How to Have as Much Control Over Your Divorce as Legally Possible

“The will to win is worthless if you do not have the will to prepare.” – Thane Yost

“Fortune favors the prepared mind.” – Louis Pasteur

Planning for a divorce takes as much time as, or more than, planning and organizing a big wedding. Most people meticulously plan and research every aspect of their wedding, from the largest detail to the smallest. Yet too often people dive into the divorce process with nowhere near the amount of planning and organization they put into their wedding, if they plan for it at all. This may leave them feeling overwhelmed, frustrated and like they have no control over the situation. To prevent those feelings, and to maintain control over the process, your number one goal should be to get organized and set your priorities. Tackle it like you would any large project.

“Extricate yourself from the system, don’t try to vindicate yourself within it.” – Peretz Partensky

To be and stay prepared, keep your life as close to normal as reasonably possible. Don’t let the divorce process consume you and overtake your routines. Eat regular meals, get regular sleep and keep doing things that you enjoy. If you are a runner, make sure you keep running. If you love reading, make sure you set aside time to read. Put these things on your calendar if it helps you keep doing them.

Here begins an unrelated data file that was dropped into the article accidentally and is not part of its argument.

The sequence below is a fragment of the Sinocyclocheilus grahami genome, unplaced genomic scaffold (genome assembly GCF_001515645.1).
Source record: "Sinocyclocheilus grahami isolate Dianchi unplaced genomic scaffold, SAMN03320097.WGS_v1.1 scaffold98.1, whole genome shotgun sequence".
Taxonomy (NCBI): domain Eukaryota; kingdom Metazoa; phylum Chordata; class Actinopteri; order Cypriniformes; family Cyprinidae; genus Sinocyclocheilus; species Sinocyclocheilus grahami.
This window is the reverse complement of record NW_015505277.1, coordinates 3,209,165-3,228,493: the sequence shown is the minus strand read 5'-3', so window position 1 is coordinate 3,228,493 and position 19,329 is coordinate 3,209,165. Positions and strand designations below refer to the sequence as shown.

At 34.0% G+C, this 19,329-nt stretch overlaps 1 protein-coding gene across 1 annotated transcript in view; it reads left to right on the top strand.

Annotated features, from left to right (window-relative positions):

“Give me six hours to chop down a tree and I will spend the first four sharpening the axe.” – Abraham Lincoln

So first, get a big binder or box to store important documents you will need to commence the divorce process and to store the documents that you will generate as your divorce progresses, so that all the information you need will be easily found and accessible to you.

Next, make a to-do list. Writing down what you think needs to be done. This will be the list you discuss with your lawyer. Your lawyer will likely add tasks to your list that you and he will need to work on, explain the divorce process, and (if your lawyer’s a good lawyer) will also help you break down crucial tasks into the steps necessary to get each of those tasks done as quickly and inexpensively as possible, and then organize them by importance. This will help you see the end from the beginning, get your organized and focused, and give you more control over the process. You have a plan. You can add to or subtract from your plan as necessary, as the process unfolds. Stay flexible and be realistic.

As you make your to-do list, your head may swarm (and swim) with questions, which is the second step you take. Write and keep a list of questions you may have about the process. Conduct your own research to answer those questions to the extent you can. Learning everything you can about divorce early in the process will help you take a realistic approach and contribute to the control over, and the real confidence you will have in, your ultimate success. If there are questions cannot answer, take those to your attorney. Keeping track of your questions and conducting your own research will make the most of your discussions with your attorney.